Veterans' Cost of Living Adjustment Law Remains Most Searched

Small business jobs bill, continuing resolution round out top three.

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According to THOMAS, the Library of Congress' Web site dedicated to tracking legislation, the 10 most-searched bills on the site last week were exactly the same as the week before. Of course, some of the bills on the list are of perpetual interest. The healthcare reform bill (No. 5, below) has been on the list continuously for several months, and the Health Care and Education Reconciliation Act (No. 10, below) has been in the top 10 every week since the end of August. 

Below are last week's 10 most-searched bills on THOMAS.gov, according to data compiled on October 10.

1. Veterans' Compensation Cost-of-Living Adjustment Act of 2010 (H.R. 4667) 

Previous ranking: 1 

Sponsor: Rep. Tom Perriello (D-VA) 

As the title suggests, this bill seeks to increase the rates of veterans' benefits such as disability compensation and dependent compensation, as well as the clothing allowance for some disabled veterans. The bill passed the House unanimously in March, 407-0, and also passed the Senate with unanimous consent and without amendments on September 22. President Obama signed the bill on September 30, and its changes will go into effect on December 1, 2010. 

2. Small Business Jobs and Credit Act of 2010 (H.R. 5297) 

Previous ranking: 2 

Sponsor: Rep. Barney Frank (D-MA) 

The Small Business Jobs and Credit Act includes provisions to establish a $30 billion fund to increase loan availability to small businesses. The act also includes an initiative to help fund states' lending programs and several forms of tax relief for small businesses, such as increased deductions for business start-up costs. This bill passed the House in June and passed the Senate in amended form on September 16. On September 23, the House agreed to the Senate version, named the "Small Business Jobs Act of 2010," and President Obama signed it into law four days later. [See a list of the finance and credit industry's favorite lawmakers.]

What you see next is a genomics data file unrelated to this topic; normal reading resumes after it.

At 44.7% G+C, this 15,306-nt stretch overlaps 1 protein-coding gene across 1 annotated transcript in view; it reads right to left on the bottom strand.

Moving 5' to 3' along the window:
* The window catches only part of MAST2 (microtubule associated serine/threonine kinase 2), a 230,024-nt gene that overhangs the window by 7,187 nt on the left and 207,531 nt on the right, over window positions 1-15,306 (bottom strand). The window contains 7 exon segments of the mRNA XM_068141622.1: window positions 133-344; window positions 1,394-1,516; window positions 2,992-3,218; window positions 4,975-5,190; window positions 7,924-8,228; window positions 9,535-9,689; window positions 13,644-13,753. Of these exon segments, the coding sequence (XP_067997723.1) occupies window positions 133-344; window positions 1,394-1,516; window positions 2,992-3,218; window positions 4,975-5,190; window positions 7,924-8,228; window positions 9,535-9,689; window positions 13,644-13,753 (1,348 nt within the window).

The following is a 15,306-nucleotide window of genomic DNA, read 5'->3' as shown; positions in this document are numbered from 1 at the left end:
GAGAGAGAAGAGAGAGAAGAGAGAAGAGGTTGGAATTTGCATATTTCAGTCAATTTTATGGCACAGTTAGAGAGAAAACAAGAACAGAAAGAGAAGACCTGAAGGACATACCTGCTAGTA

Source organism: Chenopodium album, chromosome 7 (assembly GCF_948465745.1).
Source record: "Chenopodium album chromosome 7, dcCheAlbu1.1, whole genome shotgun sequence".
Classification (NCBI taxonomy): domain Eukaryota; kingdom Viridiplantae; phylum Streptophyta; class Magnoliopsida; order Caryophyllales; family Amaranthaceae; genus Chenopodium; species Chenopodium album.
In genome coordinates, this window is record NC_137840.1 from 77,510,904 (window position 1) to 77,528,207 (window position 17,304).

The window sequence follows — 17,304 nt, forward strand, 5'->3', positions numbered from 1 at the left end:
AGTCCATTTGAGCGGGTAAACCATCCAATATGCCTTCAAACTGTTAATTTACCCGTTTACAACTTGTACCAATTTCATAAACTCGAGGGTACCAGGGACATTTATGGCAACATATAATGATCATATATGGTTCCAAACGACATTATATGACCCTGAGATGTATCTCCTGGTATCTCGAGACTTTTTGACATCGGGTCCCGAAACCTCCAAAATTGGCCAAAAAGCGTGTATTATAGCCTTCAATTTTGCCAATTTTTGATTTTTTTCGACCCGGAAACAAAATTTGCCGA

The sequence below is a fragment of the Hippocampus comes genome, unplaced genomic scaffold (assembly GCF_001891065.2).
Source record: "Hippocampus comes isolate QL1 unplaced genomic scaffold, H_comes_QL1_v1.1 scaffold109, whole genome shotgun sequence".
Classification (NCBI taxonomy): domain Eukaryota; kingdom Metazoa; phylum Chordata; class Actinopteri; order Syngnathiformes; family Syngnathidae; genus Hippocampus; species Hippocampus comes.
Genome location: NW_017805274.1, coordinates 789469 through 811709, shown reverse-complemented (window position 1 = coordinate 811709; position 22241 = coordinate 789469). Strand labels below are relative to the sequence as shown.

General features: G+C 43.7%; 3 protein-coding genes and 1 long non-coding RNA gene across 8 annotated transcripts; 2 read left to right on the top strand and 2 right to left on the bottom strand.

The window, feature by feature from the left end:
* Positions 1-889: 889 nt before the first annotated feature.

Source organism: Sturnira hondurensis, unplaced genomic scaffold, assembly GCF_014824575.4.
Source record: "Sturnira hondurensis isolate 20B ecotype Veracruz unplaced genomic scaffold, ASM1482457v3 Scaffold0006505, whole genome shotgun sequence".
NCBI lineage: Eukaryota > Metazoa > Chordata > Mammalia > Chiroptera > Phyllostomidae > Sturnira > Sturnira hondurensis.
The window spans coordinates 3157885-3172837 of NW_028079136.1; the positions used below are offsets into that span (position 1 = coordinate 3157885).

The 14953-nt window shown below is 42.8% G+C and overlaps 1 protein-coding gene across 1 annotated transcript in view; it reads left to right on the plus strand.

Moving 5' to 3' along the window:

3. Continuing Appropriations Act, 2011 (H.R. 3081)

Previous ranking: 3 

Sponsor: Rep. Nita Lowey (D-NY) 

Congress hasn't passed spending bills to fund the government for the new fiscal year, which began on October 1. So they passed this temporary appropriations bill before they left to allow federal programs and offices to operate until they pass the full spending bills. With the House and Senate now adjourned to allow members to campaign for the midterm elections, passing the FY 2011 budget will be the task of the lame-duck Congress when members return after elections.

4. Debt Free America Act (H.R. 4646) 

Previous ranking: 4

Sponsor: Rep. Chaka Fattah (D-PA) 

This act aims to eliminate the $13 trillion national debt within seven years by levying a 1 percent tax on all financial and retail transactions, except for transactions involving stock. The bill would also, as of December 31, 2017, repeal the individual income tax. Fattah's Debt Free America Act was introduced in February 2010 and immediately referred to committee, with no action taken on it since. However, the proposal has generated outrage in the blogosphere at the idea of a tax on transactions. The bill has been discussed in a wide range of Web sites, from minor political blogs to the popular myth-debunking site Snopes.com.

5. Patient Protection and Affordable Care Act (H.R. 3590) 

Previous ranking: 5

Sponsor: Rep. Charles Rangel (D-NY)

More commonly known as the healthcare reform bill, the Patient Protection and Affordable Care Act became law on March 23, 2010. Among the many changes it makes to the existing healthcare system, this act requires that all individuals have health insurance and prohibits insurers from denying coverage due to pre-existing conditions, two provisions that both will go into effect in 2014. More than a dozen provisions are scheduled to take effect in 2010, with the rest to be phased in through 2018. Shortly after President Obama signed the bill, attorneys general from 13 states joined together to file a suit in a Florida federal court, claiming that the healthcare reform law is unconstitutional. The number of states involved in that suit has since grown to 21. Virginia has also filed its own suit, which is currently being heard in a federal court in Virginia. [See a slide show of 10 things that are (and aren't) in the healthcare bill.]